Last updated: August 15, 2023
Located southwest of the Lakes Region in New Hampshire, Ragged Mountain's 2,286 foot summit is one of the highest peaks in Merrimack County.|
Ragged Mountain had been considered for skiing dating back to the initial boom of the sport in the 1930s. In December 1937, the Boston Globe mentioned a "Winter sports center" in Danbury on the "eastern slope of Ragged Mountain at about 1500 feet above sea level."
A potential major development almost started in 1955, when a Danbury-based corporation named Ragged Mtn. Ski Area, Inc. was registered. In the fall of 1956, word began to emerge of a possible 1956-57 opening of Ragged Mountain ski area. Plans included a 4,000 foot Pomalift and a 300 foot rope tow, serving two trails and three slopes. Former Ascutney manager George Dunning was part of the project. The corporation was dissolved in 1959.
Another attempt was publicized in the spring of 1962. New London engineer Clyde Benedict announced a two-phase, $600,000 development that would be funded by selling chalet lots at the base of the mountain.
In early 1963, State Senator Arthur M. Drake sponsored a bill that funded the construction of access roads to two proposed ski areas, Willard Basin and Ragged Mountain. Of the two, only Ragged Mountain ski area would open.
In the spring of 1964, Governor John King approved a $300,000 Industrial Park Authority loan for the development of Ragged Mountain ski area.
Ragged Mountain Ski Area Finally Opens
With Dick Guild as President and Earle Chandler as General Manager, about $300,000 was spent to develop Ragged Mountain ski area for the 1964-65 season. Having just been involved with the cancelled Big Bear ski area, Chandler designed the trail layout. Part of a proposed 10 year, $3 million project, the initial phase of development included a Hall double chairlift and T-Bar. Described as a family area, two expert trails, two intermediate trails, a novice trail, and two novice slopes were expected for the debut season, spanning 80 acres. Long term plans included developing a year round resort with a golf course.
The base area circa the 1960s
Ragged Mountain likely opened at the beginning of January 1965, in the midst of a subpar winter. The area soon made regional headlines in February, as Boston Patriot star wide receiver Gino Cappelletti went skiing with Ragged Ski School Director Hans Jaeger.
Ragged Mountain developed a focus on slope safety during its early years, including having ski patrollers stop out-of-control skiers and issue them a ticket for a free lesson. Hans Jaeger noted that, "skiing is like driving a car; it is not necessary to go too fast. Once the fundamental turns are mastered, anyone can ski under control and have fun."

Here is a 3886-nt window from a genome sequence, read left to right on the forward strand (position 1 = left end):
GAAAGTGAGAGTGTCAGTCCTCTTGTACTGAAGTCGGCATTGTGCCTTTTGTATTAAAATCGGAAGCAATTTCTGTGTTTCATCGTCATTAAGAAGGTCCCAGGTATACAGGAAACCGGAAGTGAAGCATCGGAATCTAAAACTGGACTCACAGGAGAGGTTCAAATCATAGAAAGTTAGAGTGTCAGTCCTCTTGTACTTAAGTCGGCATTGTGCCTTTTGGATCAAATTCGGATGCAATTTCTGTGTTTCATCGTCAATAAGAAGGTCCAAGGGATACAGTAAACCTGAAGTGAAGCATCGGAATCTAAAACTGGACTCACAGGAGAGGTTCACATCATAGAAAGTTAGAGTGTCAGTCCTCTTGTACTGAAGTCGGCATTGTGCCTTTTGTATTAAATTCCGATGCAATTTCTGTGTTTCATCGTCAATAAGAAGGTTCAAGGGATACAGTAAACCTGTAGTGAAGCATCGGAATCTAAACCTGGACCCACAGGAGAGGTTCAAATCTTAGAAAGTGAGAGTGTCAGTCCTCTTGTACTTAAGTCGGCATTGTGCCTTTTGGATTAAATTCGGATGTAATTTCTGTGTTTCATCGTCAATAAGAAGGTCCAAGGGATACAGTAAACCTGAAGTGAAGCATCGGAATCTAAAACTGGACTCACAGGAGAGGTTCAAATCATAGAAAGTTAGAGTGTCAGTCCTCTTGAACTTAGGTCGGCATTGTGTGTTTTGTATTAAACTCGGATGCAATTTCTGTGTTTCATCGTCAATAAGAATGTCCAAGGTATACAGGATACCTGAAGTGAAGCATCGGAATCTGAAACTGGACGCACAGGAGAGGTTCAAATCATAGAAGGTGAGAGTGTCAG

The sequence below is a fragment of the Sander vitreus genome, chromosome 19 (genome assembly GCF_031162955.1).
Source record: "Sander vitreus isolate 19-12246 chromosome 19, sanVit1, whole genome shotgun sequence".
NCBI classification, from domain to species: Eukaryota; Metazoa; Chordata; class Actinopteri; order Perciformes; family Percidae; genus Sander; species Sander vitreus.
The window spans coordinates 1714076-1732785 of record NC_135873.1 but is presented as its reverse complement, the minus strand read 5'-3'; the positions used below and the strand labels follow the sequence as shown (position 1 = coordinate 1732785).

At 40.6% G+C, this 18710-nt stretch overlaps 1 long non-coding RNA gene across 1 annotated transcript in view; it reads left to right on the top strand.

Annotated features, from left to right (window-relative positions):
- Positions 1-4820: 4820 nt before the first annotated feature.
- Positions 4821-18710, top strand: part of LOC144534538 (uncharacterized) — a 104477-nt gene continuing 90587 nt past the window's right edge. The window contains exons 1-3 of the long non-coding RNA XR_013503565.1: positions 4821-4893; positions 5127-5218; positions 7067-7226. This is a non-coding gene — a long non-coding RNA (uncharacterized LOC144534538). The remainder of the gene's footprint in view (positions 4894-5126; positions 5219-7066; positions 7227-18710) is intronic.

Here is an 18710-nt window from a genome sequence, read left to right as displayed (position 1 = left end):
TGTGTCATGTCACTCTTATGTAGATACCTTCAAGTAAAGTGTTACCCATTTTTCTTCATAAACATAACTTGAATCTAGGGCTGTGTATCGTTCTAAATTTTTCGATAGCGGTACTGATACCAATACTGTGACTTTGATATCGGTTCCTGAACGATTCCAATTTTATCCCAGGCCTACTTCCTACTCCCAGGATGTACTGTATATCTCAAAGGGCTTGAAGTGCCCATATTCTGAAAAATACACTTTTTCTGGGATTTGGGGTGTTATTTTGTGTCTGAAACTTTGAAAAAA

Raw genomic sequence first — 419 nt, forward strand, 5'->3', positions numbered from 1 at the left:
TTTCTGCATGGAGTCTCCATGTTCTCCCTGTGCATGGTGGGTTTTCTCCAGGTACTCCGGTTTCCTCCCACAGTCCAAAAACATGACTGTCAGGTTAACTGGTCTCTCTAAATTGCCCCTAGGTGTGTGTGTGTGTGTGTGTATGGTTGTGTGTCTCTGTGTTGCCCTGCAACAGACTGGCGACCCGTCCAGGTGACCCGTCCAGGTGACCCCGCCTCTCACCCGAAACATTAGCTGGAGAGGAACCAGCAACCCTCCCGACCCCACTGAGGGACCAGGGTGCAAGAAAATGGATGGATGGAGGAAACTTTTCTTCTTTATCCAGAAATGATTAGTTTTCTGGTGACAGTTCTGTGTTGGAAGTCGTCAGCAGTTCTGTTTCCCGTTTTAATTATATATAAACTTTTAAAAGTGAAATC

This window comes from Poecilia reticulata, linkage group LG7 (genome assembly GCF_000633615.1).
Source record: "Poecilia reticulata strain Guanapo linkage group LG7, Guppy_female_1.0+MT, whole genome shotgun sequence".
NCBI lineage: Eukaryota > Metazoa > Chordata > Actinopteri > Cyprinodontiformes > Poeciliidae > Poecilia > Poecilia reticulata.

Though a second chairlift was planned for the Northeast Peak area soon thereafter, it would not come to fruition for decades. Instead, Ragged found itself in financial trouble. While ski patrol director Roger Pederson was promoted to General Manager for the 1967-68 season and would remain in that position for multiple years, the ownership would not. Late in the summer of 1968, Indian Head National Bank, holder of the state industrial authority backed loan, commenced foreclosure proceedings. In October 1968, Ragged was heading to the auction block.
The present day Village Green slope in the 1960s
A few hours before the mid-October auction was to take place, Virginia resident James Foote purchased a controlling interest in Ragged Mountain Corporation, rescuing the ski area. Foote also reportedly acquired an option on 1,000 acres of land near the ski area. In a letter to Danbury residents, Foote announced the corporation was studying the development "of a year round recreational community within Danbury." The town was apparently so enthused with the development that it put "Ski Ragged" on the cover of its 1968 Annual Report.
The 1968-69 season was a success, with business up a third over its previous record. Unfortunately, this was to be the only good season during Foote's tenure as owner.
Apart from the addition of the Sunnyside Trail in 1970, no sizable developments took place in the subsequent years. Instead, without snowmaking, Ragged was forced into bankruptcy following the disastrous 1973-74 season. Foote later estimated his losses from ownership of Ragged at $400,000.
Bankruptcy and Closure
In July of 1974, the State of New Hampshire purchased Ragged Mountain at auction for about $231,000. That fall, the state sold Ragged Mountain to a group including Bob Dunn, owner of Boston Hill ski area in Massachusetts. Combined season passes were eventually offered.
The Summit Double circa the 1970s
In an early 1979 review, Ski magazine described Ragged as having "a strange physical profile: It has no novice terrain, and very few truly expert trails." It also described base area accommodations as "only four rooms, for which the demand tends to be underwhelming."
The 1980s had a rough start for Ragged Mountain, as the area seldom operated during the rough 1979-80 season. Following the 1981-82 season, the area likely ceased operations.